A solution for ethnic conflict: democratic governance in Afghanistan, a case study
Lyon, Peter David Sterling
This thesis considers Michael Ignatieff’s theory regarding ethnic conflict and applies Afghanistan as a case study. Ignatieff correlates the outbreak of ethnic violence to the breakdown of state government which creates societal anarchy and war. Ignatieff argues that ethnic relations can improve through the creation of democratic institutions. Afghanistan represents a model empirical case study to explore the central tenets of the Ignatieff thesis. Ignatieff’s argument is critically analyzed by assessing the viability of transplanting democratic institutions into Afghanistan. According to democratic theory a successful democracy requires a strong economy, a vibrant civil society, an advantageous institutional history and a positive security and geopolitical environment. Based on these five key variables it is reasonable to conclude that Afghanistan is not predisposed to pluralistic governance. Such analysis highlights the limitations of Ignatieff’s thesis as his theory is only relevant to those post-conflict societies that possess the requisite preconditions for democracy.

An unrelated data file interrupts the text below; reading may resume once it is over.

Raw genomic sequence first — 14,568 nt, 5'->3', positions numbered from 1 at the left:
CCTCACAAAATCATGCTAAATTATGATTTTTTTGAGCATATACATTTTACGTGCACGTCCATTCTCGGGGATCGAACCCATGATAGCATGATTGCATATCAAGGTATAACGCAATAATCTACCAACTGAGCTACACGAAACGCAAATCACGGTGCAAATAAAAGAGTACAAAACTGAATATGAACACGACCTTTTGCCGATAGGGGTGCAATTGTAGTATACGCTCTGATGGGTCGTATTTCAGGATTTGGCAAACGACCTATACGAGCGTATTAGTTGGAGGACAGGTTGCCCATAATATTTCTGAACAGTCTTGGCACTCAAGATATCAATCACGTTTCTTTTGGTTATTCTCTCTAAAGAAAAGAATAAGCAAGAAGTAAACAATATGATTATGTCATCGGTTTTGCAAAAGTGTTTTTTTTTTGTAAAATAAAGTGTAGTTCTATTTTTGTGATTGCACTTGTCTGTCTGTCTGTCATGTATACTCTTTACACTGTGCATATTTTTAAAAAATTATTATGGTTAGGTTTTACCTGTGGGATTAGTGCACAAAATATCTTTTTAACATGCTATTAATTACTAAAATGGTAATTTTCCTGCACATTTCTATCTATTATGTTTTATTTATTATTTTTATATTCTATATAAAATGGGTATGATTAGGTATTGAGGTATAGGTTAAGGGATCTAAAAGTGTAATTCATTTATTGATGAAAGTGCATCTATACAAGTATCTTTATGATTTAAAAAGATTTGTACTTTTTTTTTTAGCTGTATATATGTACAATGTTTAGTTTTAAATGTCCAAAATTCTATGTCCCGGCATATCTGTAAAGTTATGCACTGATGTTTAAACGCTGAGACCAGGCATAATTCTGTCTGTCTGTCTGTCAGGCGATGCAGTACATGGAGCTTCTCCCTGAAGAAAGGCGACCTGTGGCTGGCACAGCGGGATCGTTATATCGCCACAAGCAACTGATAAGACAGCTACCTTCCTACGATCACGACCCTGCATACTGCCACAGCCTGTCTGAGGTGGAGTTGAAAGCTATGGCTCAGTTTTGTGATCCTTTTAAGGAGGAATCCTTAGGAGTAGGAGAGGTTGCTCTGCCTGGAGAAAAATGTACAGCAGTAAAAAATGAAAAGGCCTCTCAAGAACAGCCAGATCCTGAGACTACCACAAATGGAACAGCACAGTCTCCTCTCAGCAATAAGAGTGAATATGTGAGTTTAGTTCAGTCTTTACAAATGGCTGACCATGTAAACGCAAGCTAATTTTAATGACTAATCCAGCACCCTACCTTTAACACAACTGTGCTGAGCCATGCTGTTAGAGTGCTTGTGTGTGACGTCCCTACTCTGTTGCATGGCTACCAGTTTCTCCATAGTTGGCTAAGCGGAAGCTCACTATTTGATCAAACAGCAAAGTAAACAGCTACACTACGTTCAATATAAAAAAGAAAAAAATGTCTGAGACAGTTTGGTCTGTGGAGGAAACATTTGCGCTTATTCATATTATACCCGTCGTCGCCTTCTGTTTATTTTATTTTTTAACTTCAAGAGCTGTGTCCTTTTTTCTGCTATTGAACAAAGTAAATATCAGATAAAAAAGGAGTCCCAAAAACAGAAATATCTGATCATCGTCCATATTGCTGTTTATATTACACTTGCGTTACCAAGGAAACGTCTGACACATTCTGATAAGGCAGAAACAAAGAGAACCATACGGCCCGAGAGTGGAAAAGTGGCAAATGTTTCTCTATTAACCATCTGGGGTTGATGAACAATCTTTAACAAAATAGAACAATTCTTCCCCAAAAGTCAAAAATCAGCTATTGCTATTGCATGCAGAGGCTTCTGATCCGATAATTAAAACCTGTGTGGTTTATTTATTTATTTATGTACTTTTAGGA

Afghanistan, Nation-building, Ethnic Conflict, International Relations, Ignatieff, Democracy, Taliban, Insurgency